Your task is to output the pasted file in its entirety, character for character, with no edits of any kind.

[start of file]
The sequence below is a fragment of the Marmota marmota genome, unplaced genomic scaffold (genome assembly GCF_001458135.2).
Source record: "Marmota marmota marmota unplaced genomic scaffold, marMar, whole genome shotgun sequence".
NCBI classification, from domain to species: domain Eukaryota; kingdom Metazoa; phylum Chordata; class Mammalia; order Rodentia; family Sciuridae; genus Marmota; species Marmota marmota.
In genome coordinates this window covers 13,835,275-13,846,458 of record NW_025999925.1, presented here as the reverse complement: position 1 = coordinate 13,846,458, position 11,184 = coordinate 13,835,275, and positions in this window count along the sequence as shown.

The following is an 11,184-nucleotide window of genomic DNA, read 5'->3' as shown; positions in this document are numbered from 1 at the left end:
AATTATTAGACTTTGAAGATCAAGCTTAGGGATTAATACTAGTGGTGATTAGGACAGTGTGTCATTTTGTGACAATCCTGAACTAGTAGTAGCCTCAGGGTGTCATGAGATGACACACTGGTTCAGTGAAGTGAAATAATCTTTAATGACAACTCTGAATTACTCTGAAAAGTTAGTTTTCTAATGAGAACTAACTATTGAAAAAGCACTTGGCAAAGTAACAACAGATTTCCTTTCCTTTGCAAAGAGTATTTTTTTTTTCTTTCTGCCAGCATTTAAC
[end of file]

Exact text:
The sequence below is a fragment of the Marmota marmota genome, unplaced genomic scaffold (genome assembly GCF_001458135.2).
Source record: "Marmota marmota marmota unplaced genomic scaffold, marMar, whole genome shotgun sequence".
NCBI classification, from domain to species: domain Eukaryota; kingdom Metazoa; phylum Chordata; class Mammalia; order Rodentia; family Sciuridae; genus Marmota; species Marmota marmota.
In genome coordinates this window covers 13,835,275-13,846,458 of record NW_025999925.1, presented here as the reverse complement: position 1 = coordinate 13,846,458, position 11,184 = coordinate 13,835,275, and positions in this window count along the sequence as shown.

The following is an 11,184-nucleotide window of genomic DNA, read 5'->3' as shown; positions in this document are numbered from 1 at the left end:
AATTATTAGACTTTGAAGATCAAGCTTAGGGATTAATACTAGTGGTGATTAGGACAGTGTGTCATTTTGTGACAATCCTGAACTAGTAGTAGCCTCAGGGTGTCATGAGATGACACACTGGTTCAGTGAAGTGAAATAATCTTTAATGACAACTCTGAATTACTCTGAAAAGTTAGTTTTCTAATGAGAACTAACTATTGAAAAAGCACTTGGCAAAGTAACAACAGATTTCCTTTCCTTTGCAAAGAGTATTTTTTTTTTCTTTCTGCCAGCATTTAAC